I’m pleased to publish this important post from my friend and colleague James Lang, from the UN’s Partner for Prevention program based in Bangkok.
Throughout this past year, violence against women and girls has dominated the news starting with the horrifying story of the fatal gang rape of a 23-year-old on a Delhi bus. Stories surrounding gang rapes in India, Brazil or Ohio may be sensational, but they are by no means either new or extraordinary. Rape and physical violence occurs every day, in every part of the world, to a huge proportion of the population.
In June, a report from the World Health Organisation confirmed that 1 in 3 women around the world have been raped or physically abused in their lifetime. 80% of these cases occurred at home at the hands of a male intimate partner.
But do we know what percentage of men commit such violence? And why do some men use such violence, while others do not and, most importantly, what can be done to stop it?
I am pleased to be part of the team behind the new ‘The UN Multi-country Study on Men and Violence in Asia and the Pacific,” carried out by UNDP, UNFPA, UN Women and UN Volunteers across nine sites in six countries in the Asia-Pacific region. We did in-depth interviews with 10,000 men and 3,000 women in diverse communities
The results, published this week, are startling, but do offer hope.
Nearly half of those men reported using physical or sexual violence against a female partner, ranging from 26% to 80% across the sites. Nearly a quarter of men reported perpetrating rape against a woman or girl, ranging from 10% to 62% across the sites. Half of the men who had raped a girl or a woman did so for the first time when they were just teenagers, and the vast majority never faced any legal consequences.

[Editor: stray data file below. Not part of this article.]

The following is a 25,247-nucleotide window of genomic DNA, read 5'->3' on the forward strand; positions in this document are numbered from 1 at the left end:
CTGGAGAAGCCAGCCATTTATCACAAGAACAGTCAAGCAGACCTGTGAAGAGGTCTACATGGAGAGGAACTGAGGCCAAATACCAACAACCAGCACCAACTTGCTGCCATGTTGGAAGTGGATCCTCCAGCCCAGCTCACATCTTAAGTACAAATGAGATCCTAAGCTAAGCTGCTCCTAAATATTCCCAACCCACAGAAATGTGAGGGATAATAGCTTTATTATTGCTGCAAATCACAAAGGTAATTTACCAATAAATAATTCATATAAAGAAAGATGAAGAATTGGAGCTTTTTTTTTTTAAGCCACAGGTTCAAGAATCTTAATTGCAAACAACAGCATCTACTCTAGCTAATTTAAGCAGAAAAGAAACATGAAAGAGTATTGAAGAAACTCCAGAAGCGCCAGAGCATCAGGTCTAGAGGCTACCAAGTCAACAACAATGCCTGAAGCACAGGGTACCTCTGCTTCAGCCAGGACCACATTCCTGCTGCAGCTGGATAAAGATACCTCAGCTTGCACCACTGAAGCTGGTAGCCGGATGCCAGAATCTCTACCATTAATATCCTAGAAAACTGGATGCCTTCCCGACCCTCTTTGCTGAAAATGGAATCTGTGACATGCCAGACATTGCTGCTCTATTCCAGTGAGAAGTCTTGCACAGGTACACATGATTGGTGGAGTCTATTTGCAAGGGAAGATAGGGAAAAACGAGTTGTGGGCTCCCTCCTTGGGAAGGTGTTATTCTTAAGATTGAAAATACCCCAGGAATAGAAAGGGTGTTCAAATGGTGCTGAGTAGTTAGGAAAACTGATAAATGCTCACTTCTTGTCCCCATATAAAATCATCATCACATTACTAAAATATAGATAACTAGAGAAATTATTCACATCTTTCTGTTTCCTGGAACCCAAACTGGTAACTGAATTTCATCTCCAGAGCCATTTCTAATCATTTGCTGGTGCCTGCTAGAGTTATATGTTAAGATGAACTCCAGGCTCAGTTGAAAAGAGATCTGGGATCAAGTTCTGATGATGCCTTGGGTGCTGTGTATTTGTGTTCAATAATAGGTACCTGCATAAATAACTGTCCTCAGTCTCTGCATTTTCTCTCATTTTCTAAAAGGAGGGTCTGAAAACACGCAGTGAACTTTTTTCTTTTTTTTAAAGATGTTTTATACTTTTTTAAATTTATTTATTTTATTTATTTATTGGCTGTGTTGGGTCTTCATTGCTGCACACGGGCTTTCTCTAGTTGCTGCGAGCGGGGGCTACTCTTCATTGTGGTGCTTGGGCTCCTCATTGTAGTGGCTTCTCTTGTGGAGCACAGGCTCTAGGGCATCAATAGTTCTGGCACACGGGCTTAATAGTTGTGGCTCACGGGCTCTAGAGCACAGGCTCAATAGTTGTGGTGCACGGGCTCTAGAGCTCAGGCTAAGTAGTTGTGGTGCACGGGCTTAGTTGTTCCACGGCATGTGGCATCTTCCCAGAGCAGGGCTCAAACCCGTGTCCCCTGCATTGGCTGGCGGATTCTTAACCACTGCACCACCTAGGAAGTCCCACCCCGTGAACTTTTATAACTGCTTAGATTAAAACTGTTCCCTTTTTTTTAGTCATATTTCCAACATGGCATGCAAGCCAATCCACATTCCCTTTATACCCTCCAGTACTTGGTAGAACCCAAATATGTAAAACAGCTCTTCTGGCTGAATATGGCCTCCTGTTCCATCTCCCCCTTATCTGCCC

The majority of men who reported having raped said they felt entitled to sex regardless of consent. Others felt it was entertaining or saw it as deserved punishment for women. All these show that sexual violence is grounded in gender inequality.
Our study showed that the men who use violence against women believe manhood is defined by being tough, they tend to control their partner’s behaviour and appearance, they argue frequently, and many have had multiple sexual partners and/or paid for sex. Many of these men also experienced violence as a child – such as being neglected, abused or witnessing their mother being beaten.
The study also tells us this violence is preventable. There are interconnected factors that drive men’s violence – from gender inequality, oppressive norms and legal impunity at the macro level to micro level issues like relations between partners and life histories of violence – but these are things that can be changed. Our survey gives us hope because not all men use violence and many men oppose it, and in some places the rates of violence are much lower than others.
Along with the work to empower women, protect children, and ensure access to justice and rights, one sure way to address violence against women is to change the ways our societies define manhood and accept men’s use of violence.
What should be a new norm for men around the world? It is a man who would never use violence against women, children or other men, and who would do his utmost to stop other men from doing so. It is a man who respects women and their rights and freedoms; a man who promotes gender equality and social justice and peace; and who teaches the next generation to hold these ideals.
These ideas are gaining ground globally, including In the Asia and Pacific region with grassroots initiatives like the Must Bol Campaign and Men’s Action for Stopping Violence Against Women in India, Aliansi Laki-Laki Baru (New Men’s Alliance) in Indonesia, the Cambodian Men’s Network, the South Asian Network to Address Masculinities (SANAM) and many others.
Download the study at: www.partners4prevention.org
James Lang is the Programme Coordinator for Partners for Prevention, a UNDP, UNFPA, UN Women and UNV regional joint programme for gender-based violence prevention in Asia and the Pacific. He has published numerous articles and edited books on gender, masculinities and violence prevention and is an active trainer on these topics.